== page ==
Tools of the Trade: the NPC

Short for Non-Player Character, the NPC is, in my opinion, the most important tool used to connect the player characters to a setting, barring unusual exceptions. By definition, an NPC is any meaningful actor within an RPG that is not under control of the players, whether it be the barman in the local pub or the Admiral of the United Space Force or even an emerging AI trying to find its way in the world. It is natural that human beings interact best with other human beings (or things that are at least similar to them, or think like them), so a PC will feel much more comfortable interacting with an NPC than looking at a lifeless piece of architecture or some expansive landscape. Players can develop emotional connections with NPCs, whether it be antagonistic hate for a recurring nemesis or grudging respect for a cutthroat information broker. Most importantly, an NPC would most likely be the driving force behind a plot, due to the NPC being able to think and act independently - it is much easier to make a villain out of a corporate magnate than out of a haunted forest (not impossible, though).

Additionally, the NPC can be very sparingly used as the GM's voice, where the NPC is used specifically to direct the players where the GM wants them to be. The GM must be extremely careful that he does not fall back on this device as it is, ultimately, a storytelling crutch, a shortcut that hinders creativity and mastery. Under no circumstance must this NPC follow the PCs around, dispensing wisdom as the GM sees fit, as that brings the NPC dangerously close to being a GMPC.

It is important for the GM to understand the difference between an NPC and what I call window dressing. An NPC, for all intents and purposes, should have a purpose for their existence, and must be used in some way or other. It is possible for player characters to be in the middle of a crowded square, but they are the only Characters there - everything else, whether it be living or non-living, is simply there for decoration. In that sense, the humans, elves, turians, what-have-you that are going about their business are not NPCs, as they serve no function in the plot/story. Conversely, the PCs can equally be in the middle of a crowded ball, and every living thing there is an NPC, with their own opinions, connections and agendas that the PCs can use or, at least, relate to in some way or other to advance their story. Of course, it is up to the GM to decide where to use NPCs and where to use window dressing. The masterful GM can make his window dressing indistinguishable from NPCs through colourful and creative description, and, should it be needed, transform window dressing into a true NPC.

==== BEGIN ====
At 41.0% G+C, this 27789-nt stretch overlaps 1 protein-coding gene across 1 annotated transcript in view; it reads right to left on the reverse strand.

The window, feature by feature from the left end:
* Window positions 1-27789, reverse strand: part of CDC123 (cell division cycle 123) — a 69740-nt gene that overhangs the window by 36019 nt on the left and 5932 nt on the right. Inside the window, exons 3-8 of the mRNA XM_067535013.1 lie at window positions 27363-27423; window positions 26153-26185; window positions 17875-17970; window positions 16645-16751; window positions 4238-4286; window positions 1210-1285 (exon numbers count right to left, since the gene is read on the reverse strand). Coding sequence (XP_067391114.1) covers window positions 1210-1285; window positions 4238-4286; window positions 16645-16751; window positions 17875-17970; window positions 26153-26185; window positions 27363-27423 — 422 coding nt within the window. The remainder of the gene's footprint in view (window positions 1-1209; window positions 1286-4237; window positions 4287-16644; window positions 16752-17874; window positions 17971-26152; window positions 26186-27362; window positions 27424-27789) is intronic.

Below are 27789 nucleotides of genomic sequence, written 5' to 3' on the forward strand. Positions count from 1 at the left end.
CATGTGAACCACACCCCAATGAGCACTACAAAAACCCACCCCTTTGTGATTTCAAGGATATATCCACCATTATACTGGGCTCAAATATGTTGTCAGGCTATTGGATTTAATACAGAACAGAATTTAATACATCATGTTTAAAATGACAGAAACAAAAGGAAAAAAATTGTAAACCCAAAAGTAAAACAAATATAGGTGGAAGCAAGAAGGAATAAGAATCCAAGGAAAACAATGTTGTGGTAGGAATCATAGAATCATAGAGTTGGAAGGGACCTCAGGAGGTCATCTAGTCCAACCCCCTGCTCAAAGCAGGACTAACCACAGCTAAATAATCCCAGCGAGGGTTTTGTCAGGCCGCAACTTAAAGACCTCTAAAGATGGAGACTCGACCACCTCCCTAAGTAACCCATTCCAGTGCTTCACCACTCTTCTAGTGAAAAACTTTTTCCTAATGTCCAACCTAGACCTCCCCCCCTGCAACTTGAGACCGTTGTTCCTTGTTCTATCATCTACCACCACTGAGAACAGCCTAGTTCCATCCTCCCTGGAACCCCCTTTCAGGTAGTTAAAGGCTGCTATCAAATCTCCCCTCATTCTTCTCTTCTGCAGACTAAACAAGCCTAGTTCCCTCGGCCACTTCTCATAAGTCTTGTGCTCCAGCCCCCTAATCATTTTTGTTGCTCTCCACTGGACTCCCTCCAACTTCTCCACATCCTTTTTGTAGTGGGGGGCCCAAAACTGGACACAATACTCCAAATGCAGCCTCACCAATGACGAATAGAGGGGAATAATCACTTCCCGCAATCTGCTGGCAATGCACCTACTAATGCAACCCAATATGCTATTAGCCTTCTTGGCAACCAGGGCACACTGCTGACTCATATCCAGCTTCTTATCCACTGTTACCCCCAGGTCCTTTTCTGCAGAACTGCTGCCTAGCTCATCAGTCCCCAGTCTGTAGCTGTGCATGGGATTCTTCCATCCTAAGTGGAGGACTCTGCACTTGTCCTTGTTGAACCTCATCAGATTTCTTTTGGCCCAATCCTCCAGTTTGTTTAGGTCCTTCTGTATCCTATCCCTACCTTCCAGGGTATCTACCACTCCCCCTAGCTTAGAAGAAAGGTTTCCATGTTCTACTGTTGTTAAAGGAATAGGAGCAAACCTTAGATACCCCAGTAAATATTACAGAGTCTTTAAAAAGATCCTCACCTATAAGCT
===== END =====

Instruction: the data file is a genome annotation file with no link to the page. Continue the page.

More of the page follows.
As such a powerful tool, the NPC must never be truly throwaway. A street urchin pickpocketing a PC can be just a one-time annoyance to demonstrate the poverty of the lower classes in an industrial-era city, but can equally be used to unlock myriad story options if the GM gives a little thought to what makes a particular NPC tick - in this case the street urchin can lead the PCs to an underground society, or a mysterious haunted vault where more like him hide out, or many other options. With good writing and acting, the GM might perhaps inspire sympathy in the PCs for the urchin's plight, leading them into side-quests to help the poor thing out.

It then rests entirely on the GM's shoulders to make an NPC interesting and convincing. A rule of thumb is that quirkiness is good - of course it might seem unrealistic if every NPC the PCs encounter has an unusual quirk or habit, but it is far better than the opposite, where the NPC has nothing to interest others: they're not monumentally boring - as that can also be used for comedy value - they're just uninteresting. The experienced GM should be able to develop an NPC on the fly to fit a situation, with a barebones set of opinions and motivations that can be then fleshed out as time goes on, with an interesting quirk that makes them really come to life. For me, this experience comes from reading a lot of fiction, as well as watching a lot of TV. The novice GM should not be afraid of using a fictional character as a baseline, for example House's House or Full Metal Alchemist's Alex Louis Armstrong - they're colourful characters with lots of presence, just what an NPC needs. Just make sure that they do not take over the scene, and, if you want to make a reference joke - which is also fine - do not push it.
Message Index
Next page
Previous page

Go to full version